14. Elastically driven ferromagnetic resonance in nickel thin films

    NASA Astrophysics Data System (ADS)

    Weiler, M.; Heeg, C.; Huebl, H.; Gross, R.; Goennenwein, S. T. B.; Dreher, L.; Brandt, M. S.

    2011-03-01

    Due to magneto-elastic coupling, magnetic degrees of freedom are influenced by elastic deformation. We here demonstrate that the magneto-elastic interaction of a radio frequency (RF) surface acoustic wave (SAW) with a ferromagnetic thin film enables an all-elastic excitation and detection of ferromagnetic resonance (FMR). We have measured the SAW magneto-transmission at room temperature in Ni/ LiNb O3 hybrid devices as a function of SAW frequency, external magnetic field magnitude and orientation. Our data are consistently described by a modified Landau-Lifshitz-Gilbert approach, in which the magnetization precession is not driven by a conventional, external RF magnetic field, but rather by a purely virtual, internal tickle field stemming from RF magneto-elastic interactions. This causes a distinct magnetic field orientation dependence of elastically driven FMR, which we observe in both simulations and experiment. This work is financially supported by the Deutsche Forschungsgemeinschaft via project GO 944/3-1, SFB 631, and the excellence cluster Nanosystems Initiative Munich (NIM).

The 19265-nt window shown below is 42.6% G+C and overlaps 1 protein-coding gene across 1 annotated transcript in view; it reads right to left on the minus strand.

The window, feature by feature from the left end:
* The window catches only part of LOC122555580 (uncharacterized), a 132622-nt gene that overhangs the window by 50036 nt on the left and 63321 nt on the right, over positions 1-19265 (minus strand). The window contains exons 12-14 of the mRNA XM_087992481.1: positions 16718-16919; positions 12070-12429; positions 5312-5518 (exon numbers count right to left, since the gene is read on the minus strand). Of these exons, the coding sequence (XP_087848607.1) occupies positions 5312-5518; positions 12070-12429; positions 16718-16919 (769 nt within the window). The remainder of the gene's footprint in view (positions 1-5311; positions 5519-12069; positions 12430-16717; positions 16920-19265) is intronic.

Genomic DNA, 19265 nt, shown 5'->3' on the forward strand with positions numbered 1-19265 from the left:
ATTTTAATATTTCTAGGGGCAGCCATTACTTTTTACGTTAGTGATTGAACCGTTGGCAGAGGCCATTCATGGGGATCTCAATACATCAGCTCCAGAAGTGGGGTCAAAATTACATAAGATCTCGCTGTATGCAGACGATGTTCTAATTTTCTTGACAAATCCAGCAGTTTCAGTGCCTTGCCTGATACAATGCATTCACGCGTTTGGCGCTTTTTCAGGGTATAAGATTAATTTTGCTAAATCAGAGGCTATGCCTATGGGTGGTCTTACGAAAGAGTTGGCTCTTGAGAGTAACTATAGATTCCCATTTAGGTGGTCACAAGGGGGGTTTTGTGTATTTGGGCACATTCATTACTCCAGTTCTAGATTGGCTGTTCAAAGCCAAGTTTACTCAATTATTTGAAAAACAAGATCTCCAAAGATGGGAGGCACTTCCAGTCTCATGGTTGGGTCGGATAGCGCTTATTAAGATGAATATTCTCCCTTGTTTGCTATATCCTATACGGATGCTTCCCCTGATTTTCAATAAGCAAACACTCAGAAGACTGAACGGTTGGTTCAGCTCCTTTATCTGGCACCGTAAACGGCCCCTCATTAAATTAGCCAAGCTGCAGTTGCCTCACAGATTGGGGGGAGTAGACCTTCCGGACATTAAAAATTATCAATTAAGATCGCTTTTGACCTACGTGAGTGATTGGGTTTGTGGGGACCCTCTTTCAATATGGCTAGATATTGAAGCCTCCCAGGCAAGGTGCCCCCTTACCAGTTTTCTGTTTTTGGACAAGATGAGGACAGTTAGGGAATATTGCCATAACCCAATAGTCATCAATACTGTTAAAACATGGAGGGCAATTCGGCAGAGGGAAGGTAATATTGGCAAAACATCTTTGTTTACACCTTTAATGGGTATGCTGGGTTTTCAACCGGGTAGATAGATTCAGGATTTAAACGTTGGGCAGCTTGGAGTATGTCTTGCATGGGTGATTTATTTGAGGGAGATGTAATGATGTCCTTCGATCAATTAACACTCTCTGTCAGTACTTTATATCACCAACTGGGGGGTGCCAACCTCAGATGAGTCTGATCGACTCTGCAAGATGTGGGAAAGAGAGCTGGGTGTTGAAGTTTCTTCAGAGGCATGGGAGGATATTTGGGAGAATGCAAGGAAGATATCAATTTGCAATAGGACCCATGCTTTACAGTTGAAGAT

15. Ultra-low magnetic damping of a metallic ferromagnet

    NASA Astrophysics Data System (ADS)

    Schoen, Martin A. W.; Thonig, Danny; Schneider, Michael L.; Silva, T. J.; Nembach, Hans T.; Eriksson, Olle; Karis, Olof; Shaw, Justin M.

    2016-09-01

    Magnetic damping is of critical importance for devices that seek to exploit the electronic spin degree of freedom, as damping strongly affects the energy required and speed at which a device can operate. However, theory has struggled to quantitatively predict the damping, even in common ferromagnetic materials. This presents a challenge for a broad range of applications in spintronics and spin-orbitronics that depend on materials and structures with ultra-low damping. It is believed that achieving ultra-low damping in metallic ferromagnets is limited by the scattering of magnons by the conduction electrons. However, we report on a binary alloy of cobalt and iron that overcomes this obstacle and exhibits a damping parameter approaching 10-4, which is comparable to values reported only for ferrimagnetic insulators. We explain this phenomenon by a unique feature of the band structure in this system: the density of states exhibits a sharp minimum at the Fermi level at the same alloy concentration at which the minimum in the magnetic damping is found. This discovery provides both a significant fundamental understanding of damping mechanisms and a test of the theoretical predictions proposed by Mankovsky and colleagues.

  16. Spin Funneling for Enhanced Spin Injection into Ferromagnets.

    PubMed

    Sayed, Shehrin; Diep, Vinh Q; Camsari, Kerem Yunus; Datta, Supriyo

    2016-01-01